After graduation as a teacher of French, Khalida Mutallibova has quickly improved her professional skills. More than fifty years of teaching gave amazing results! In 1969, she defended her thesis on the comparative grammar of French and Azerbaijani languages. In 1971, she became an assistant professor at her alma mater. Apart from teaching, she has authored many textbooks for secondary schools and universities, dictionaries of French-Azerbaijani and French-Azerbaijani-Russian languages. Professor Mutallibova has regularly attended international conferences and events on linguistics in different countries of the world, including Switzerland, the United States, France, Sweden, Italy, India, Iran, and Turkey. Perhaps, having been raised in a family of a Soviet chekist (intelligence officer, R+), the word patriotism had a very specific meaning for Khalida.
She joined the Communist Party because she believed in it, not because it was a widely recognised tradition in the Soviet Union. But in Black January, Khalida burned her membership card. She was not a member of the party of communists anymore. From that moment on, she has decided to follow her own well-established principles. Little Prince of Antoine de Saint-Exupery, which was her first read in French, has long become a standard of Khalida's life philosophy. Later she bought the book, which has eventually become a desktop manual for the whole family. Throughout her entire life, Khalida and her children, friends and students have quoted passages from the Little Prince. It is amazing how a fairy tale for adults became sort of a code of honour and human dignity. During the hard times of tribulation and misery in Azerbaijan after the collapse of the Union, she has found herself where a woman of her principles and character should be – almost on the front line. Nobody has offered or compelled her to do so, as she could perfectly determine the line of actions herself. It is quite natural that during the Karabakh conflict she has often travelled to the war zone, delivering humanitarian aid to the affected areas. Even the regular skirmishes along the front line could not stop her. The bridge over which she left Khankendi for Shusha exploded after a moment. But it did not scare her. She was the daughter of her homeland, following her guiding star, as she has always done before. This was her path leading to the abodes of men, the one that Little Prince was talking about...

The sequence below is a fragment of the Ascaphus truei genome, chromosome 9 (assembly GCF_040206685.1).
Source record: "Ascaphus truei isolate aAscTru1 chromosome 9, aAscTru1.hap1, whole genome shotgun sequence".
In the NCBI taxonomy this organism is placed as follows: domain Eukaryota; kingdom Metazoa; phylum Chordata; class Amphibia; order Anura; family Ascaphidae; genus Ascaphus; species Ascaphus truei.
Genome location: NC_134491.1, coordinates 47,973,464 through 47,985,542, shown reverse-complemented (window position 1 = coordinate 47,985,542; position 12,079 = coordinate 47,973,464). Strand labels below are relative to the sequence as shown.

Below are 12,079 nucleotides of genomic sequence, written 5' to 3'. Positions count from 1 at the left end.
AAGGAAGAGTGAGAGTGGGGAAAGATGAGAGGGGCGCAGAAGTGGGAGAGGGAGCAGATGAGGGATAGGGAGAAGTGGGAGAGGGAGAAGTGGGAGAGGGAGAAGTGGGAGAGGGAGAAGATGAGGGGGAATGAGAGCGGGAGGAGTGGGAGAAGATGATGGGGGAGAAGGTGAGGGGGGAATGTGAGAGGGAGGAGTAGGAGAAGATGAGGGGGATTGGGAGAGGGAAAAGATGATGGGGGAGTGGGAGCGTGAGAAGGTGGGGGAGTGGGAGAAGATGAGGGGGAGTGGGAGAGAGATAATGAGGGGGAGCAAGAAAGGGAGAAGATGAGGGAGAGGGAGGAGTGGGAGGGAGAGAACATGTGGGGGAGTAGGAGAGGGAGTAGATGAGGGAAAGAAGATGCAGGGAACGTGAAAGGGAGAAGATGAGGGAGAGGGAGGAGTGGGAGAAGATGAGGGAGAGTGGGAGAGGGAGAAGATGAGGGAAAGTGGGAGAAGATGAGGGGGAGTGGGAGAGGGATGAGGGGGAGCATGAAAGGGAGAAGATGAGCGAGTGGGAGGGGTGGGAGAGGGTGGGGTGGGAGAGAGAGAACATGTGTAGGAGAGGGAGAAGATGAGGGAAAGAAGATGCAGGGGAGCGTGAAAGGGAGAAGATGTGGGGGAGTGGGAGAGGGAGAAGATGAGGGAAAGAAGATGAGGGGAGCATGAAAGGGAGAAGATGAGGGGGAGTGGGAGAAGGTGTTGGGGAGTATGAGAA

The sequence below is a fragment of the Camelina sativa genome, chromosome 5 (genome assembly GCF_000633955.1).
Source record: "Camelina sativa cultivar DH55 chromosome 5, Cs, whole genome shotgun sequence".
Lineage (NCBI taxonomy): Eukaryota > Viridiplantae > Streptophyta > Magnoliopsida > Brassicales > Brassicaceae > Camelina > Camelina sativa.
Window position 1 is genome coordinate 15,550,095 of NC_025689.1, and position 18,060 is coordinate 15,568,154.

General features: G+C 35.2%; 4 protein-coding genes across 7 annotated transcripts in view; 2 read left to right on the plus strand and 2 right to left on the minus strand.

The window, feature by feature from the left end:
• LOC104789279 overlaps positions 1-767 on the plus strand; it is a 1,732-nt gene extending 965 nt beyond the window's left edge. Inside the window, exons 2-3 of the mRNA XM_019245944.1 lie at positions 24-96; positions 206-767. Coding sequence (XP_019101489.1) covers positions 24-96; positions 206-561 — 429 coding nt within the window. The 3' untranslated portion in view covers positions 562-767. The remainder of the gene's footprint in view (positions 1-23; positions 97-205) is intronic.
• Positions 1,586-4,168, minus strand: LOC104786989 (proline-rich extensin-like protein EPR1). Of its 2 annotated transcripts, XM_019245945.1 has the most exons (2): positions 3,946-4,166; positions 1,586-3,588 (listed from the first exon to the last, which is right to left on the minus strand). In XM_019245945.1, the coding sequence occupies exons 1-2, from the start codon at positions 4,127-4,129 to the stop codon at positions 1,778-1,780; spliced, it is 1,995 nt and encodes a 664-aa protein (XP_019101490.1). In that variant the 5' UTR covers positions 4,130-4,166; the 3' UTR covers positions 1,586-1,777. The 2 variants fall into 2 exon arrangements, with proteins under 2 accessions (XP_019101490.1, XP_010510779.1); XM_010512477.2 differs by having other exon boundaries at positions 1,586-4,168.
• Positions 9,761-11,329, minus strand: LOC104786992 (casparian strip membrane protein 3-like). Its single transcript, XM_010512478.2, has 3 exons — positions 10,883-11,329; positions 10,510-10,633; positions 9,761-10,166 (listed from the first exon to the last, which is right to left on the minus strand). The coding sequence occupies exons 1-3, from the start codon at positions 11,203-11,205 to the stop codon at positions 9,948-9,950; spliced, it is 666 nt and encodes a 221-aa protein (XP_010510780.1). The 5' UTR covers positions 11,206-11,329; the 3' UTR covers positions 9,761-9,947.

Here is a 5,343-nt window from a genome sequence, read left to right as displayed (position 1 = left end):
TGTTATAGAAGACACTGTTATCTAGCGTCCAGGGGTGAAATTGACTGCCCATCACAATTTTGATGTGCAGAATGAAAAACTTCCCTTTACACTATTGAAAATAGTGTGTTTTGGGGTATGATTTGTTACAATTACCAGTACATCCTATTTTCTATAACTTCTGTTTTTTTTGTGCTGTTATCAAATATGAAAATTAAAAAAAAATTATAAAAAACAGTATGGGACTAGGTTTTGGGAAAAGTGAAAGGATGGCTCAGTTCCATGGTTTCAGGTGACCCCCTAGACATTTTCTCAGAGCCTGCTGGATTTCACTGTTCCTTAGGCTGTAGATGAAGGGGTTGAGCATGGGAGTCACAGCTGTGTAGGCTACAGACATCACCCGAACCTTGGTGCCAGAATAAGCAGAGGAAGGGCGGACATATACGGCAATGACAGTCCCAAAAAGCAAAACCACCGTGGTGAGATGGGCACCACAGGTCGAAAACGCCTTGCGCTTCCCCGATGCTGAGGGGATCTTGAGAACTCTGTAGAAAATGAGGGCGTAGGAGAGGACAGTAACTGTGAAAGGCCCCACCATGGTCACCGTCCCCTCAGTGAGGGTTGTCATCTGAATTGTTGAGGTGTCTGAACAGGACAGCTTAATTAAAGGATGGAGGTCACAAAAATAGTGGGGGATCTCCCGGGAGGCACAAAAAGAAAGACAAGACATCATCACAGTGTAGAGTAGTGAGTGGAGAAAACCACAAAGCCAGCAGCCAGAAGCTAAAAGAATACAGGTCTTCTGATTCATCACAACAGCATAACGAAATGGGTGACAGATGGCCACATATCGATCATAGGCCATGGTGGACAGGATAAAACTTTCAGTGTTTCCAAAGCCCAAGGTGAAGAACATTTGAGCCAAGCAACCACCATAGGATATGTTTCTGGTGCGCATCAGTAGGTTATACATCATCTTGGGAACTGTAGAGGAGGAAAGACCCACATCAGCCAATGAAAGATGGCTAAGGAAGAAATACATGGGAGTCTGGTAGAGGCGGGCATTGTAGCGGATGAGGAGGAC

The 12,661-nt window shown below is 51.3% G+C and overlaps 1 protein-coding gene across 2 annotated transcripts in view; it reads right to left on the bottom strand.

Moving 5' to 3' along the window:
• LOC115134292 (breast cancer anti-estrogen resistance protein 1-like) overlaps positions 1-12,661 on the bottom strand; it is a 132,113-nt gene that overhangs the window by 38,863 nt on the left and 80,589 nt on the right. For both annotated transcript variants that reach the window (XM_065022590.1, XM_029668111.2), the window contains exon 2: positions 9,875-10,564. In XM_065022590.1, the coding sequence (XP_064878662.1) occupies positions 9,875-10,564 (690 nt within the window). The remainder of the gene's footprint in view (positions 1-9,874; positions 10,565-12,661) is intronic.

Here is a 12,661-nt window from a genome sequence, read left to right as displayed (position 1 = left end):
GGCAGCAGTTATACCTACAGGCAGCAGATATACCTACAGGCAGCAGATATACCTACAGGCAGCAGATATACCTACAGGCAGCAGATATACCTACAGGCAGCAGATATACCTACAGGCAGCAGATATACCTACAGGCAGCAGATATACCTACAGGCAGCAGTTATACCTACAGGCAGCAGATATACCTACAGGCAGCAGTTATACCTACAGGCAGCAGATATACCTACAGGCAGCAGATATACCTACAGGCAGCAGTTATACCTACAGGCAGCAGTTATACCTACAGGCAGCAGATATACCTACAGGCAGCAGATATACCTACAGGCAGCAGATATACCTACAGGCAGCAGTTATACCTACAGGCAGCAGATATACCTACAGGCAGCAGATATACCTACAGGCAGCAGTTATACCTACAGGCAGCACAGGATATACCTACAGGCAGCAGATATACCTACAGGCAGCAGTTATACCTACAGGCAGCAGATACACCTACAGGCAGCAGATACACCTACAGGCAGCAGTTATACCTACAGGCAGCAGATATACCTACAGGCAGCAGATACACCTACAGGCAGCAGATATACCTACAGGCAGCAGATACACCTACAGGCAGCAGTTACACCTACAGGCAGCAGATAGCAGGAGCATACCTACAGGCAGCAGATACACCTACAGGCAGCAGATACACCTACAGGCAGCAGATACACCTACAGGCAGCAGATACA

'We become responsible, forever, for what we have tamed',
Antoine de Saint-Exupéry
These words need not comments. We should never forget our loved ones, even for a second. We must make sure that they never end up in the land of tears. It is our responsibility to take care of them. Same as this amazing woman did for the people she knew by enlightening, saving or taking part in their lives. We do not know everything and everyone. Khalida-khanum did not like boasting about her deeds, as she did not consider them anything special. Just a part of her life. Ordinary life of a normal person. Occasionally, her home used to be a shelter for children left without one of the parents. It was difficult for men who lost their wives to work and raise children at the same time. Being aware of this, Khalida was trying to prevent such children from negative effects of the street. Joint dinners would smoothly flow into interesting discussions on books and movies, sometimes to opera performances. Khalida somehow has managed to instil in little hooligans the love of opera and art! As a rule of thumb, , she used to attend each weekend performances at various theatres of the city – opera, the Russian Drama and AzDrama. Khalida-khanum believed that Art should be an integral part of everyone’s daily life. She knew well the history and culture of her people. She believed that people had the greatest value and knew how to love them. It was not a show of fake love. She was doing so because she had an organic feeling of love for people, trying to be as useful to people as possible. She supported the daughter of the great philanthropist Zeynalabdin Taghiyev, Sarah-khanum Taghiyeva in her most difficult times. When she died, Khalida-khanum made sure that Sarah-khanum's corpse is taken to the burial place from her father's mansion, according to the tradition. Something that is, perhaps, possible in our country only, when a state-owned property was granted permission to be used as a family nest. After all, Khalida-khanum could find the right words and be convincing enough to achieve the result she needed.